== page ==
MADISON, Wis. – The Wisconsin Department of Financial Institutions (DFI) recognizes World Elder Abuse Awareness Day today by sharing tips to reduce the potential for financial exploitation in financial accounts and increase the likelihood of prosecution should such exploitation occur.
“I’ve been proud of our efforts to protect aging and older adults, including signing several bills to help prevent elder neglect, abuse, and financial exploitation, as we continue our work to support Wisconsinites of every age,” said Gov. Tony Evers. “This World Elder Abuse Awareness Day, we join Wisconsinites across our state in pledging to continue this critical work helping to prevent abuse against aging and older adults across our state.”
Since World Elder Abuse Awareness Day 2021, Gov. Evers signed bipartisan legislation to establish response and investigation requirements for abuse, neglect, financial exploitation of aging and older adults who are at risk, creating penalties for physical abuse of older adults, and increasing penalties for crimes against older adults. On World Elder Abuse Awareness Day 2022, the DFI is working to raise awareness about financial crimes and exploitation and ensuring aging and older adults are protected from predatory practices.
“Many older adults add a friend or relative to their bank accounts as a joint account owner in order to avoid probate or for the convenience of having someone else make sure the bills are paid,” said DFI Secretary-designee Cheryll Olson-Collins. “However, once someone is made a joint owner of the account, they have a right to use the money in the account in any way they choose. Despite the fact that the original owner was the person who contributed to all of the funds to the account, growing it over years of hard work and saving, the new joint owner will be able to spend all of the money without consequence.”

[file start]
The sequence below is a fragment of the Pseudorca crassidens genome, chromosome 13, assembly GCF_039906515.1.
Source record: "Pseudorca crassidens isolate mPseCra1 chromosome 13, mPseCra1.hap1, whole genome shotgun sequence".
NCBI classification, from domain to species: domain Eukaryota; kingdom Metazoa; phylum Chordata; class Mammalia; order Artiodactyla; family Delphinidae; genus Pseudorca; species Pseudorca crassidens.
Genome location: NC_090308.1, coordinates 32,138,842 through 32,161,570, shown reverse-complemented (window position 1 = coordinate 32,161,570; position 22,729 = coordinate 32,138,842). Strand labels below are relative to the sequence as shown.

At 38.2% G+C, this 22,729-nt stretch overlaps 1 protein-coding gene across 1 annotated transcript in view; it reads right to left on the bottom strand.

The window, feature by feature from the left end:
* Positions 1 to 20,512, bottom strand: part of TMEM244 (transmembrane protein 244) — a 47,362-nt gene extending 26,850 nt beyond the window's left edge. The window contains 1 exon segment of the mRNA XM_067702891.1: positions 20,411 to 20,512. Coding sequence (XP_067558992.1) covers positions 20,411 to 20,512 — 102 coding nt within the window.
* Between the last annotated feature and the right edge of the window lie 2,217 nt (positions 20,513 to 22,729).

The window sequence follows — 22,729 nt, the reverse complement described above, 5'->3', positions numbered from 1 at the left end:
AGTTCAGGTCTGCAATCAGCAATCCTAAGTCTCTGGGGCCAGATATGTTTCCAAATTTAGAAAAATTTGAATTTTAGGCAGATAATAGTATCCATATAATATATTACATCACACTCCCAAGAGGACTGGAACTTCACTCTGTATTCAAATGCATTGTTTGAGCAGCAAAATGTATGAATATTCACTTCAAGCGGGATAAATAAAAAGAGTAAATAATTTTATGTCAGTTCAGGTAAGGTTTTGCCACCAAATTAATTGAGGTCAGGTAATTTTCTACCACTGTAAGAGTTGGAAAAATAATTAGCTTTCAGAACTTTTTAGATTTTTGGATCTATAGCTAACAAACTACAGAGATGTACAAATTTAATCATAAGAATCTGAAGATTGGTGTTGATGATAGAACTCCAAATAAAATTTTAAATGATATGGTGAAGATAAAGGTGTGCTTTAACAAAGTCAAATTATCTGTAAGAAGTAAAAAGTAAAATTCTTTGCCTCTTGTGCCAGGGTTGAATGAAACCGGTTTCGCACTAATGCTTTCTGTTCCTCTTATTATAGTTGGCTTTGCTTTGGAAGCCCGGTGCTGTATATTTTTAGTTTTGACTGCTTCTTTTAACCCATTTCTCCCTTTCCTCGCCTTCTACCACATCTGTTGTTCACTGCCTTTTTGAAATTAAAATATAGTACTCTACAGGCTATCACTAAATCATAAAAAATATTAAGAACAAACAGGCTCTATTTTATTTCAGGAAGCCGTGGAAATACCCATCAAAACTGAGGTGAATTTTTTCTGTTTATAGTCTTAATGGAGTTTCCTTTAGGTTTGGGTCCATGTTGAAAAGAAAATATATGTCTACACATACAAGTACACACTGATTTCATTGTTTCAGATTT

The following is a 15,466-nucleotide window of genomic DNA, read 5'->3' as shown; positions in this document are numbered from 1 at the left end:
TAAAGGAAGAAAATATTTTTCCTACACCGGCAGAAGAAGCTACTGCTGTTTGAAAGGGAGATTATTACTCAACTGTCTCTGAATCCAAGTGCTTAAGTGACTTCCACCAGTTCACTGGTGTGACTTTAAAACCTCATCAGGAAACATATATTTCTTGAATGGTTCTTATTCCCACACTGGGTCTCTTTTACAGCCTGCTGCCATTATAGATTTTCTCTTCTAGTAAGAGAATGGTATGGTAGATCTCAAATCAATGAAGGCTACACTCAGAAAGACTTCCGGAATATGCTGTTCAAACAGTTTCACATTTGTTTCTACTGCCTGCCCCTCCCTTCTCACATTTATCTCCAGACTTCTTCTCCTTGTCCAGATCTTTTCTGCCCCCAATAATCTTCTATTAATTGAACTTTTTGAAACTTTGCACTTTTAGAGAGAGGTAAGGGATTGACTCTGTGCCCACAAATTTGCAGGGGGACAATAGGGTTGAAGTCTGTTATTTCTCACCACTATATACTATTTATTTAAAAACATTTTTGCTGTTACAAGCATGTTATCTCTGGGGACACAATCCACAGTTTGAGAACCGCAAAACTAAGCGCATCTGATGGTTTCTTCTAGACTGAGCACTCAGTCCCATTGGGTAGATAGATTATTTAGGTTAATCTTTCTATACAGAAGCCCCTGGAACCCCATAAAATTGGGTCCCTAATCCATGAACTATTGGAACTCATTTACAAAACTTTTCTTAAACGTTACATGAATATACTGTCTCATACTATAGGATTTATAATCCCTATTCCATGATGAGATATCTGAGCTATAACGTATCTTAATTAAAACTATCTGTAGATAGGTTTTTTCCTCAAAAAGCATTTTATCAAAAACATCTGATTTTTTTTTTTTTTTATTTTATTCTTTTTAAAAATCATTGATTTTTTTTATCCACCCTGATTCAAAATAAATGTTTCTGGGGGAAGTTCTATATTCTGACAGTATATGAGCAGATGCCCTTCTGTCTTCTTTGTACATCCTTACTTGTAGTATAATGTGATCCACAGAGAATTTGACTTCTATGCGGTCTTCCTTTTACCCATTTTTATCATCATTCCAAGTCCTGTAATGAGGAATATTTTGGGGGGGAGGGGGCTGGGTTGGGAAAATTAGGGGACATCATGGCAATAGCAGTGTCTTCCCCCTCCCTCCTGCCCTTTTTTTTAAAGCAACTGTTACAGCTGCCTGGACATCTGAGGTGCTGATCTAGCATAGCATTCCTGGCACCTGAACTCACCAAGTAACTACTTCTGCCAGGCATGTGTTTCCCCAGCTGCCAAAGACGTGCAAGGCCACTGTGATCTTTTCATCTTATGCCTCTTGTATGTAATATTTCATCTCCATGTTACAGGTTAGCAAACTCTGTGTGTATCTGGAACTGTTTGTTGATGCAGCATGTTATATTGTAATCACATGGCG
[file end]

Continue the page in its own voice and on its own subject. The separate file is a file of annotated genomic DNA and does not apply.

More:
The DFI cautions account owners to carefully consider their options before adding anyone to their financial accounts as a joint owner. If the primary concern is probate, this can be easily avoided by using a Transfer on Death (TOD) or Payable on Death (POD) account, which does not transfer ownership of the account until the death of the account owner. If the primary concern is to allow someone else to handle the payment of bills, there are other options, such as designating a trusted individual as an authorized agent on an account. This can often be achieved by simply filling out a form supplied by the account owner’s financial institution.
“The benefit of designating someone as an authorized agent is that it gives the individual the access they need to account funds, but also places on them a fiduciary duty to act in the account owner’s best interest,” said DFI Secretary-designee Olson-Collins. “Misuse of funds would be actionable as financial exploitation or theft, and it is much simpler to prosecute an exploitation case where the wrongdoer does not have the defense that they had an ownership interest in the account.”
If account owners have questions about designating a trusted individual as an authorized agent or how TOD and POD accounts work, they are encouraged to contact their financial institution.
Additional resources can be found at local Aging and Disability Resource Centers and the Elder Rights Project of Legal Action of Wisconsin. The DFI also partners with these agencies, as well as the Dane County Adult Protective Services, the Wisconsin Department of Health Services, the Greater Wisconsin Agency on Aging Resources, Inc., and the Wisconsin Department of Justice in the fight to end elder abuse in Wisconsin.
To learn more, contact the DFI’s Division of Securities by emailing [email protected] or calling (608) 266-2139.